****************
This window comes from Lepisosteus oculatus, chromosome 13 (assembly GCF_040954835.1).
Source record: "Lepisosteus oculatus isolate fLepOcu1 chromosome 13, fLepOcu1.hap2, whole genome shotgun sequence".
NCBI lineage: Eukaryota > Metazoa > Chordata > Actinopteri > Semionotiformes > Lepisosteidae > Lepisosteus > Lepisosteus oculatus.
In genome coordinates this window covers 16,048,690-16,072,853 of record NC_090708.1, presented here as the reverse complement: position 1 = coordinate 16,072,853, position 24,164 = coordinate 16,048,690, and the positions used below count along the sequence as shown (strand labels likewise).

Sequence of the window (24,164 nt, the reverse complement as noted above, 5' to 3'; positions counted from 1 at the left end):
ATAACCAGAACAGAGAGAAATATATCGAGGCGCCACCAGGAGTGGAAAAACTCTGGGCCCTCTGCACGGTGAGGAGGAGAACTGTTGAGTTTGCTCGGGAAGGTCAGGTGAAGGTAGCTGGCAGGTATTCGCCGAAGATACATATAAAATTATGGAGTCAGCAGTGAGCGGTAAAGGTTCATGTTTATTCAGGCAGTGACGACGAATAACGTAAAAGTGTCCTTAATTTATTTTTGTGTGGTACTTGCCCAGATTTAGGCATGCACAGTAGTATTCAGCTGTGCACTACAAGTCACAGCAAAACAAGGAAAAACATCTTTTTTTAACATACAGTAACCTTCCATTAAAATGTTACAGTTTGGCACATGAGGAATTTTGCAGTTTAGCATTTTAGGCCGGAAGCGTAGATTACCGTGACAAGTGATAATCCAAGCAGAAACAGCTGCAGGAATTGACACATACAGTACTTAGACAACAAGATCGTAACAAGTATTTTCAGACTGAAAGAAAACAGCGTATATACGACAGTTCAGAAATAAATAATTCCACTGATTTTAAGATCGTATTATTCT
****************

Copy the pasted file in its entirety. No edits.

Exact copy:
This window comes from Lepisosteus oculatus, chromosome 13 (assembly GCF_040954835.1).
Source record: "Lepisosteus oculatus isolate fLepOcu1 chromosome 13, fLepOcu1.hap2, whole genome shotgun sequence".
NCBI lineage: Eukaryota > Metazoa > Chordata > Actinopteri > Semionotiformes > Lepisosteidae > Lepisosteus > Lepisosteus oculatus.
In genome coordinates this window covers 16,048,690-16,072,853 of record NC_090708.1, presented here as the reverse complement: position 1 = coordinate 16,072,853, position 24,164 = coordinate 16,048,690, and the positions used below count along the sequence as shown (strand labels likewise).

Sequence of the window (24,164 nt, the reverse complement as noted above, 5' to 3'; positions counted from 1 at the left end):
ATAACCAGAACAGAGAGAAATATATCGAGGCGCCACCAGGAGTGGAAAAACTCTGGGCCCTCTGCACGGTGAGGAGGAGAACTGTTGAGTTTGCTCGGGAAGGTCAGGTGAAGGTAGCTGGCAGGTATTCGCCGAAGATACATATAAAATTATGGAGTCAGCAGTGAGCGGTAAAGGTTCATGTTTATTCAGGCAGTGACGACGAATAACGTAAAAGTGTCCTTAATTTATTTTTGTGTGGTACTTGCCCAGATTTAGGCATGCACAGTAGTATTCAGCTGTGCACTACAAGTCACAGCAAAACAAGGAAAAACATCTTTTTTTAACATACAGTAACCTTCCATTAAAATGTTACAGTTTGGCACATGAGGAATTTTGCAGTTTAGCATTTTAGGCCGGAAGCGTAGATTACCGTGACAAGTGATAATCCAAGCAGAAACAGCTGCAGGAATTGACACATACAGTACTTAGACAACAAGATCGTAACAAGTATTTTCAGACTGAAAGAAAACAGCGTATATACGACAGTTCAGAAATAAATAATTCCACTGATTTTAAGATCGTATTATTCT